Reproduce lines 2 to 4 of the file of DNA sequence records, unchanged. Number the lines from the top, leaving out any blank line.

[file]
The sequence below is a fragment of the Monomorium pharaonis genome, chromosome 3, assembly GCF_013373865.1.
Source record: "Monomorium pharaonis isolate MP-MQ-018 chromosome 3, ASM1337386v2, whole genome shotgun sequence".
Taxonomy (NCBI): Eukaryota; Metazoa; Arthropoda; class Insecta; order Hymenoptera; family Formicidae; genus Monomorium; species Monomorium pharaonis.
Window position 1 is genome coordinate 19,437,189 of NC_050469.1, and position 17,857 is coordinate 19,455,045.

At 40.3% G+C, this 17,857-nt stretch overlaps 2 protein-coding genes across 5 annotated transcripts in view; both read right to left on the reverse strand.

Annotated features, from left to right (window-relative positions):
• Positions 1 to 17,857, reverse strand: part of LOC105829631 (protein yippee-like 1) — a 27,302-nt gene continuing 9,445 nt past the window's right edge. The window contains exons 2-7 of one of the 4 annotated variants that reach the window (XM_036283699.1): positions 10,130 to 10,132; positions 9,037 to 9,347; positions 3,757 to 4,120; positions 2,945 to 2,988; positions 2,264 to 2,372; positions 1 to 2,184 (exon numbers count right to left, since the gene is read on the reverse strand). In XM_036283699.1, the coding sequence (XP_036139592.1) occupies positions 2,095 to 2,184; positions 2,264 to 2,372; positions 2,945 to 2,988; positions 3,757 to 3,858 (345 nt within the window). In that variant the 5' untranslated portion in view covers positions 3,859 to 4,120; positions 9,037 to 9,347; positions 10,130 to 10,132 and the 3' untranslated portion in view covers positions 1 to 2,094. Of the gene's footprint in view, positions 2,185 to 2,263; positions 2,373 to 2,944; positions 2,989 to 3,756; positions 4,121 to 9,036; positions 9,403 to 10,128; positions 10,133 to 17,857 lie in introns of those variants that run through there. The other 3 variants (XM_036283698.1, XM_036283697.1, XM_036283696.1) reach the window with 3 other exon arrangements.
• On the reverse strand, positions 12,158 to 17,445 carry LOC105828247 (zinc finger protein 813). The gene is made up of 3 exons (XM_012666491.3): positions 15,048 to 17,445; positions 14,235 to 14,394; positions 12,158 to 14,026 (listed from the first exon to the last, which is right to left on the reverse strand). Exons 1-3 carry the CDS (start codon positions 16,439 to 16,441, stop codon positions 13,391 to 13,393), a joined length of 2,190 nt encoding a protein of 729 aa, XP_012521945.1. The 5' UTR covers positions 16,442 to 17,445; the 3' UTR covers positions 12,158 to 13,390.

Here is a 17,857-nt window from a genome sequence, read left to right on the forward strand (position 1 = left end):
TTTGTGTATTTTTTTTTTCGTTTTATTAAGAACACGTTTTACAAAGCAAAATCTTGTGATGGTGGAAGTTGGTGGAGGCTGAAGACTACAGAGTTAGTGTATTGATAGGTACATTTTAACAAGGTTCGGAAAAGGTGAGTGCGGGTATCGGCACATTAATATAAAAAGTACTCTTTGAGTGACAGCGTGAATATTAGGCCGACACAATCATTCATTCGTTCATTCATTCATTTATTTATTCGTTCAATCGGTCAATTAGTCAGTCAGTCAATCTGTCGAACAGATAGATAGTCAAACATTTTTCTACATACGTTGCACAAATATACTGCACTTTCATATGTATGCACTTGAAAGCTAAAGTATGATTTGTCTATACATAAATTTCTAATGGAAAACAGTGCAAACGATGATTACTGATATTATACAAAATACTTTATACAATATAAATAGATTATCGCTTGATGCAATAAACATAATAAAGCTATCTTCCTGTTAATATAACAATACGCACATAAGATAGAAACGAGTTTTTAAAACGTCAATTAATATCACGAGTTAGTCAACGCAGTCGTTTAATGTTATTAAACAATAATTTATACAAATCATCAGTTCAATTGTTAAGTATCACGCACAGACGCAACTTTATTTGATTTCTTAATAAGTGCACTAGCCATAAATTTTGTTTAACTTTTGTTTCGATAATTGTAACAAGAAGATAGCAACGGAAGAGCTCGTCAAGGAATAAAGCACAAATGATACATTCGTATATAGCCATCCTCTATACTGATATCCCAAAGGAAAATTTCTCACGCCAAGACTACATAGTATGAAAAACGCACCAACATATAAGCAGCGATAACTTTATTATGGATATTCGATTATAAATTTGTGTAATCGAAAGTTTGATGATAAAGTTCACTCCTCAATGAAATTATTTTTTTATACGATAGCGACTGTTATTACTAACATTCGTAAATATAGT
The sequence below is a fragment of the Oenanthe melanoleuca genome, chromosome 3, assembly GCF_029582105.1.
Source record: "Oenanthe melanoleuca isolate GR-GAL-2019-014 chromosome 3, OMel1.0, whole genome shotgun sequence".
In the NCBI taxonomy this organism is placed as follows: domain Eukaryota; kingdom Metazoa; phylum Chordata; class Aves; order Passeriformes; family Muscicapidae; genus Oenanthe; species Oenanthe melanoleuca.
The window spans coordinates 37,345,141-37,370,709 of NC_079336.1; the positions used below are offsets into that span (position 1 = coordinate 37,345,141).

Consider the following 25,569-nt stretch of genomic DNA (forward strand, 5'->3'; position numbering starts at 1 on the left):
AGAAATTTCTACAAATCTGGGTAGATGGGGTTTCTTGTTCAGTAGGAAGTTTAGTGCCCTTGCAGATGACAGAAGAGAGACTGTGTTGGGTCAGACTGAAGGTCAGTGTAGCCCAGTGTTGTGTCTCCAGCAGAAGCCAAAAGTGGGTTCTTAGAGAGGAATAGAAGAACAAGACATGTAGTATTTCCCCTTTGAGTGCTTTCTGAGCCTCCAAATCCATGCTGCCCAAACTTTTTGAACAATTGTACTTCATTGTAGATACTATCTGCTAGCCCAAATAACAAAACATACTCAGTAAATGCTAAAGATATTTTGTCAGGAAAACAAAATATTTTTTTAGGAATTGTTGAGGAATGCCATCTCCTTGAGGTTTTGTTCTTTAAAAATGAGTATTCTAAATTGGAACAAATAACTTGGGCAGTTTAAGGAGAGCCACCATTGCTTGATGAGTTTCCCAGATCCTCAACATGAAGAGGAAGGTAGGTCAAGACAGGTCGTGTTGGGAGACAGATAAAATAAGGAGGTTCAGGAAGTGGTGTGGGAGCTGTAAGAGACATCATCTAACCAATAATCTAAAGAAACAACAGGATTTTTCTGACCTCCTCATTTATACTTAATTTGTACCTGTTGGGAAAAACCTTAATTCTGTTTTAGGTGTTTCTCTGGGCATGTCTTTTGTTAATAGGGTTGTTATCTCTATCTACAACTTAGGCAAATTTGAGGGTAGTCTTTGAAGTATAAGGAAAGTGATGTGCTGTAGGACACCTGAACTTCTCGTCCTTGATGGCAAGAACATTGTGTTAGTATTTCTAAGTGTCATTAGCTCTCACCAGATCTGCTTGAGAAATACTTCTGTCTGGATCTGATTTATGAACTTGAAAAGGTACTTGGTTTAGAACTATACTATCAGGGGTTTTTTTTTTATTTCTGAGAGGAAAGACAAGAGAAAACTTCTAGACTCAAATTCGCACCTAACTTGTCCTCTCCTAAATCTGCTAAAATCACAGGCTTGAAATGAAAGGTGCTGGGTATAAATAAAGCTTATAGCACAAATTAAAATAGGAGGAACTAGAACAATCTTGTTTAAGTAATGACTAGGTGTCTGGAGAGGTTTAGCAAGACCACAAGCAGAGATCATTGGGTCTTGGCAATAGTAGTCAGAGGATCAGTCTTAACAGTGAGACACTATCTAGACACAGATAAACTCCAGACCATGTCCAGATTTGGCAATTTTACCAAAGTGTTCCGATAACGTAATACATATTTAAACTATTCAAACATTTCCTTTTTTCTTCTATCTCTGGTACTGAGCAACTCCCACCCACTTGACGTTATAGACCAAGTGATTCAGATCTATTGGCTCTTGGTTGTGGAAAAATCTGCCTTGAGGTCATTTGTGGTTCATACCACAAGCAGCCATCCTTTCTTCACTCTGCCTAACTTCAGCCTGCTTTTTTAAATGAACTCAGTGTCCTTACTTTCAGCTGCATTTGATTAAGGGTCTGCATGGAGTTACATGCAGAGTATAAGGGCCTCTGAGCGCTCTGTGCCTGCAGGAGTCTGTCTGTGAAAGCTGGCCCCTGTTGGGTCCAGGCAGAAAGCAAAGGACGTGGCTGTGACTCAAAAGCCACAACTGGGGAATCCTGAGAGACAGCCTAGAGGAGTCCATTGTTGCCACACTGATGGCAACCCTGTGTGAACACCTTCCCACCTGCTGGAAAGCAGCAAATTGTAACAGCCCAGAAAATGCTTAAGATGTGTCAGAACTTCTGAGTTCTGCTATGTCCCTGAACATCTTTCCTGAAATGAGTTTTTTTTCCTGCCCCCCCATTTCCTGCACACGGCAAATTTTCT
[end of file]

Source record: "Monomorium pharaonis isolate MP-MQ-018 chromosome 3, ASM1337386v2, whole genome shotgun sequence".
Taxonomy (NCBI): Eukaryota; Metazoa; Arthropoda; class Insecta; order Hymenoptera; family Formicidae; genus Monomorium; species Monomorium pharaonis.
Window position 1 is genome coordinate 19,437,189 of NC_050469.1, and position 17,857 is coordinate 19,455,045.